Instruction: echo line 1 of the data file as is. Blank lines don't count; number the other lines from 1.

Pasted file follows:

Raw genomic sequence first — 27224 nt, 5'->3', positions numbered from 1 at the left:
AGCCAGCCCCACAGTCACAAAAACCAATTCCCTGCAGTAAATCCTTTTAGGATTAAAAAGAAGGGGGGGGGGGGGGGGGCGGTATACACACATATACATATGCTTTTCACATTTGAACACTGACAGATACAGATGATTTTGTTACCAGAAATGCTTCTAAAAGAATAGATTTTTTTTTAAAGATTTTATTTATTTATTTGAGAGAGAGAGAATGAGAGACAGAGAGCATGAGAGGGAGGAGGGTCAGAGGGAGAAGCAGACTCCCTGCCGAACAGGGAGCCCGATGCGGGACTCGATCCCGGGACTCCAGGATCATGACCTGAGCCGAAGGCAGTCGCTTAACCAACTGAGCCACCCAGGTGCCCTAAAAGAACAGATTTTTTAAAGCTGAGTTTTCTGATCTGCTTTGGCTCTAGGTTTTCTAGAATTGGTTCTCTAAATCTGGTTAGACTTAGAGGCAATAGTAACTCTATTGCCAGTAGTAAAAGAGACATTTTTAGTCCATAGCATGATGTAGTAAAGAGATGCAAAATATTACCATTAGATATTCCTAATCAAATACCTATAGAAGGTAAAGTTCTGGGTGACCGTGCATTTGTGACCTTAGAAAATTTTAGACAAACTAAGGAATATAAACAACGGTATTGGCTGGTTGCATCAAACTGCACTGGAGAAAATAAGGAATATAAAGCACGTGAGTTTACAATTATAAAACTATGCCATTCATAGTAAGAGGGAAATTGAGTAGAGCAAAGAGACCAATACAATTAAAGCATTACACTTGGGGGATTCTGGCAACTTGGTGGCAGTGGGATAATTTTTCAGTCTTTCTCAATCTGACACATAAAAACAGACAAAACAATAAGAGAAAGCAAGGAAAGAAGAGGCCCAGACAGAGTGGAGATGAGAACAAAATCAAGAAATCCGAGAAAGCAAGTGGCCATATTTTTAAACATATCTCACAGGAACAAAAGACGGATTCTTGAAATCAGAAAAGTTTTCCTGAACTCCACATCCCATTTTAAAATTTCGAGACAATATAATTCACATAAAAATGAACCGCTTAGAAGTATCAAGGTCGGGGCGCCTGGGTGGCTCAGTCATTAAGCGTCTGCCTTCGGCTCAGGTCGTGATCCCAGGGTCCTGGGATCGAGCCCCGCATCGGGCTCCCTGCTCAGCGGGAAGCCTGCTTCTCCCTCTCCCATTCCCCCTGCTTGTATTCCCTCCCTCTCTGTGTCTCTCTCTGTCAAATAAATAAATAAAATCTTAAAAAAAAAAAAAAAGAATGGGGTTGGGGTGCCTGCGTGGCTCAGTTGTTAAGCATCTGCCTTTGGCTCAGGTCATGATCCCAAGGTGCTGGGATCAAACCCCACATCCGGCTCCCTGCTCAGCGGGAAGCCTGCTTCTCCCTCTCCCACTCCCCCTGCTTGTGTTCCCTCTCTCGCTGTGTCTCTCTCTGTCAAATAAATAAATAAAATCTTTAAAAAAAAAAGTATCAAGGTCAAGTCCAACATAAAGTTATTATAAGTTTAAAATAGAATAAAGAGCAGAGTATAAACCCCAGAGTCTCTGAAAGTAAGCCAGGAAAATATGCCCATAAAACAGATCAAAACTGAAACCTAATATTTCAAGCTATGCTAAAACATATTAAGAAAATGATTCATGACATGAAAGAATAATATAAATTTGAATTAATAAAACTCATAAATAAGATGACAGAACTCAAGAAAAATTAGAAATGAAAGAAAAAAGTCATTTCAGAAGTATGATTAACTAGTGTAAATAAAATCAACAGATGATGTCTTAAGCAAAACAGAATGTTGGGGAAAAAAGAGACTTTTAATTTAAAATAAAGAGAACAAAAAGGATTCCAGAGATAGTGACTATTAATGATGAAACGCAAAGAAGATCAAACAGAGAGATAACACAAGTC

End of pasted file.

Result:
Raw genomic sequence first — 27224 nt, 5'->3', positions numbered from 1 at the left: